Bouillon, "pearl of the Semois"


Bouillon’s fame rests on the exploits of Duke Godfrey, the most famous Belgian crusader, who left his fortress on a rocky spur overlooking the town to join the First Crusade to Jerusalem. Now the oldest mediaeval remains in Belgium, his castle attracts over 100,000 visitors a year, who also enjoy the Ducal museum and Archéoscope housed there. Afterwards, you can float down the River Semois, which winds through the town, in a kayak or a pedalo. Then have a look at the Animal Park or enjoy views of the surrounding countryside from the network of footpaths, and, finally, relax over a meal in one of the many cafés and restaurants, before settling down for the night in one of the hotels or campsites. Must-see annual events include the Mediaeval Festival in August, the “Grand Raid” mountain-bike race in September and the Hunting Festival in November.


In the footsteps of Godfrey at the castle
The mighty fortress we see today is not the first fortification built in Bouillon. Another rocky spur overlooking the town, accessible via waymarked footpath n° 1 was the site of the “Ramonette”, a hexagonal tower built in 1044 on the orders of Duke Gozelon of Lothringia. Duke Godfrey’s castle, which he mortgaged to Bishop Otbert of Liège to finance his participation in the crusade, was built lower down the same outcrop. Below the castle, the town was surrounded by walls of which a few ruins remain, behind the Provost’s house in the Rue des Ecoles. Emperor Charles V besieged the castle in 1521 and then dismantled it to prevent its occupation by his enemies, before returning it to the Bishop. It was rebuilt and extended in the sixteenth century by George of Austria, Prince-Bishop of Liège.
The reconstructed tower offers splendid views of the castle’s defences, the town and the meandering River Semois. Vauban, Louis XIV of France’s military engineer, dug out a gunpowder store in the rock, and rebuilt the town’s ramparts from 1677 onwards. Today we can admire Vauban’s work in the Dauphin, Brittany and Burgundy bastions, the arsenal and the extraordinary flights of stairs. In 1815, when modern Belgium was part of the Netherlands, the fortress was converted into a barracks and some of the mediaeval buildings were destroyed to make way for a guardhouse and an artillery platform


A museum at the heart of the town
At the heart of the town is the Ducal Museum, which explores the history of the Duchy of Bouillon. Housed in two beautiful seventeenth-and-eighteenth-century townhouses, its rich collections bear witness to arts and technology from the Middle Ages to the twentieth century. One section of this museum is dedicated to the Crusades and the Crusader Kingdoms. A model shows what the original castle at Bouillon looked like, so that its architectural development can be understood. There are many paintings by Semois artists, including Albert Raty, who was born in Bouillon, on display in the museum. The iron industry which enjoyed a boom here in the nineteenth and twentieth centuries can be explored through hundreds of exhibits, including a famous “maka” or huge forge hammer. Saint Eligius, patron saint of metalworkers, is still venerated in Bouillon in an impressive annual procession and distribution of blessed bread.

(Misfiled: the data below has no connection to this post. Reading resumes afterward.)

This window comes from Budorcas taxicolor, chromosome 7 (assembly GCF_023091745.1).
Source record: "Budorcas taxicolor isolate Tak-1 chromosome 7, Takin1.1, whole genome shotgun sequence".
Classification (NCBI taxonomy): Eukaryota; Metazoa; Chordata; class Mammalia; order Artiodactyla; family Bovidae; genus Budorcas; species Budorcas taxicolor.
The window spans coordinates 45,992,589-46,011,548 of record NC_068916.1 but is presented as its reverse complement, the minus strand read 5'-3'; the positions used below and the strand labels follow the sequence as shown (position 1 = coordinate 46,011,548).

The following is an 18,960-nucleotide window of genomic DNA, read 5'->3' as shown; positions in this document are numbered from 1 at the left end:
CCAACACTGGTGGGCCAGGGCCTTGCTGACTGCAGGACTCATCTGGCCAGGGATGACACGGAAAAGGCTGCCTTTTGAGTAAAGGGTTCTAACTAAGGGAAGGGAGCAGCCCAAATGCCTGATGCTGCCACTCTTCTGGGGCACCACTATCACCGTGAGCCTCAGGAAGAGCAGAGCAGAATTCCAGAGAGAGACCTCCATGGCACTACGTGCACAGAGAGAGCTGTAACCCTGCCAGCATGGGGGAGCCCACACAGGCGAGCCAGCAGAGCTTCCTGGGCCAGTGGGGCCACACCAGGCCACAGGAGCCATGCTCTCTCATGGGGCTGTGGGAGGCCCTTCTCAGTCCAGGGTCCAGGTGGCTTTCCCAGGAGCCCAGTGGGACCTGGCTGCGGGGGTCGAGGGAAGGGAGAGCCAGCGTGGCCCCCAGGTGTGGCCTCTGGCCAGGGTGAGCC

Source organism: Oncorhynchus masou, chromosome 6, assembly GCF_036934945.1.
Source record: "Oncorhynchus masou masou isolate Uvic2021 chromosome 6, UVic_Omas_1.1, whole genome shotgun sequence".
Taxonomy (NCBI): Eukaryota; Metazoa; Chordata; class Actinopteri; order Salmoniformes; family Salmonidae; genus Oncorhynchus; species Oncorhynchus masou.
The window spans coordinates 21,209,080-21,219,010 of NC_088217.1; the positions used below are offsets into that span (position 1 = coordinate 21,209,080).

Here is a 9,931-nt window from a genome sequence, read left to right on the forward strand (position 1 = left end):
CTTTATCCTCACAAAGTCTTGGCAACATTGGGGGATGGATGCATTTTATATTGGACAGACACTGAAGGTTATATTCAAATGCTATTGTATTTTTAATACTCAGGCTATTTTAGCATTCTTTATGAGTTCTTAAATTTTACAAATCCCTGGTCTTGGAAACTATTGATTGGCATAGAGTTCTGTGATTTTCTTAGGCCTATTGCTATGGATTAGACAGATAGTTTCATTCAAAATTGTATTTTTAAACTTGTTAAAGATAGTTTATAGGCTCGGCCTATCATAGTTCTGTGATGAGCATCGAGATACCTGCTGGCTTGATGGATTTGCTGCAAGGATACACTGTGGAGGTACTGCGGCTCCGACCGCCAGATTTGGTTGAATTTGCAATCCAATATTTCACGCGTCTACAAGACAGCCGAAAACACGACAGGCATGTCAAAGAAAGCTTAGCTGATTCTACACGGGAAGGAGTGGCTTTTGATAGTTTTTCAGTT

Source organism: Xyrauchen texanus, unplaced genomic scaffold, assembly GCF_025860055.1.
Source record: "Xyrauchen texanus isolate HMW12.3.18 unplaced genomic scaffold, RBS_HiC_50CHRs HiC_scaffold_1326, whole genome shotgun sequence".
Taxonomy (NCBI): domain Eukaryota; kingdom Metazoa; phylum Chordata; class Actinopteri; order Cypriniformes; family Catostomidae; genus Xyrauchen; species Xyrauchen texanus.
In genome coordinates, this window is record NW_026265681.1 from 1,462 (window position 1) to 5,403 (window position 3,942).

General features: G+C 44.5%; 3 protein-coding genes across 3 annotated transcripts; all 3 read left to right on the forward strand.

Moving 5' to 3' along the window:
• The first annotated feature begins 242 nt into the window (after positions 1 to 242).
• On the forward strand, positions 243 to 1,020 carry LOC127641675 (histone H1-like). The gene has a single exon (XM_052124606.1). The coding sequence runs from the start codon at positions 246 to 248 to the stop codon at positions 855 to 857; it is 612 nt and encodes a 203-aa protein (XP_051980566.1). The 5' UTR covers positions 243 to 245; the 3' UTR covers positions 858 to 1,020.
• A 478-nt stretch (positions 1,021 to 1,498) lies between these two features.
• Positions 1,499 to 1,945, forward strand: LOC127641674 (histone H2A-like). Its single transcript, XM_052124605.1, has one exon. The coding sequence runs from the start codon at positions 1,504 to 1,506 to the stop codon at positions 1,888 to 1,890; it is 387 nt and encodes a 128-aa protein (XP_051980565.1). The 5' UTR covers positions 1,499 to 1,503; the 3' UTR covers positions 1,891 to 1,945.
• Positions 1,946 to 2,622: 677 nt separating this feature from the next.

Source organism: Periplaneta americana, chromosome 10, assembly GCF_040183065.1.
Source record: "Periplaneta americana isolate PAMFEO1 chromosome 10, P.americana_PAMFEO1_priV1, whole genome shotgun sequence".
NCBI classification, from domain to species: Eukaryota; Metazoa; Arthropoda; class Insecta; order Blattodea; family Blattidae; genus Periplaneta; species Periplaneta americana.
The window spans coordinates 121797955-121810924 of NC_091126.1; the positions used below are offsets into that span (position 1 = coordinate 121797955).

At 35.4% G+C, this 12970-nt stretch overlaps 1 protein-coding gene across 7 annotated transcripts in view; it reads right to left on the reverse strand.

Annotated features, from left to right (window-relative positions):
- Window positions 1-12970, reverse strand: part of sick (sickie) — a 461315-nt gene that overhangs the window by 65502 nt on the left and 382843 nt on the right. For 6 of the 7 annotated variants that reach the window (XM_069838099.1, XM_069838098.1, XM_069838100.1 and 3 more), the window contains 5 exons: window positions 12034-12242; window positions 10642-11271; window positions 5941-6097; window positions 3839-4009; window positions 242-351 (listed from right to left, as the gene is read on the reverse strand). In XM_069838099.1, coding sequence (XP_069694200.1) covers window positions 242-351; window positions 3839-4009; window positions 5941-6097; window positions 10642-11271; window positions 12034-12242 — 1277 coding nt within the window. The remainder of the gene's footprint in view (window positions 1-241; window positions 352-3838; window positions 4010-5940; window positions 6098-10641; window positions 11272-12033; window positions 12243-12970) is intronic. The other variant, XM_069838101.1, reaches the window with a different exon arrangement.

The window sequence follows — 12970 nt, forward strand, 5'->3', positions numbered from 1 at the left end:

Re-live history at the Archéoscope
Located in the former convent of the Sepulchrine Canonesses on the bank of the River Semois, the Godfrey of Bouillon Archéoscope offers an audio-visual show with special effects that re-creates the departure of the First Crusade. Exhibitions trace the development of defence systems and the history of the Semois region, the town of Bouillon and the convent.


Artists in Bouillon
Despite being a quiet town in the Ardennes on the River Semois, Bouillon has attracted some famous visitors, including Casanova, Victor Hugo, Emile Zola and Paul Verlaine. Then there was the famous actress Madeleine Ozeray, who was born in Bouillon and was the partner of the actor and director Louis Jouvet. Pierre Rousseau, a printer from Toulouse, set up shop in Bouillon with the right to print works that had been banned in France, such as the supplements to the Encyclopaedia by Diderot and d’Alembert, or Voltaire’s novels and stories.

Commercial, bubbling town
Today, Bouillon is a particularly enterprising and bubbly (“bouillonnante” in French) place at weekends and in the summer when it welcomes many window-shopping tourists, who also enjoy hiking, walking, mountain-biking and kayaking.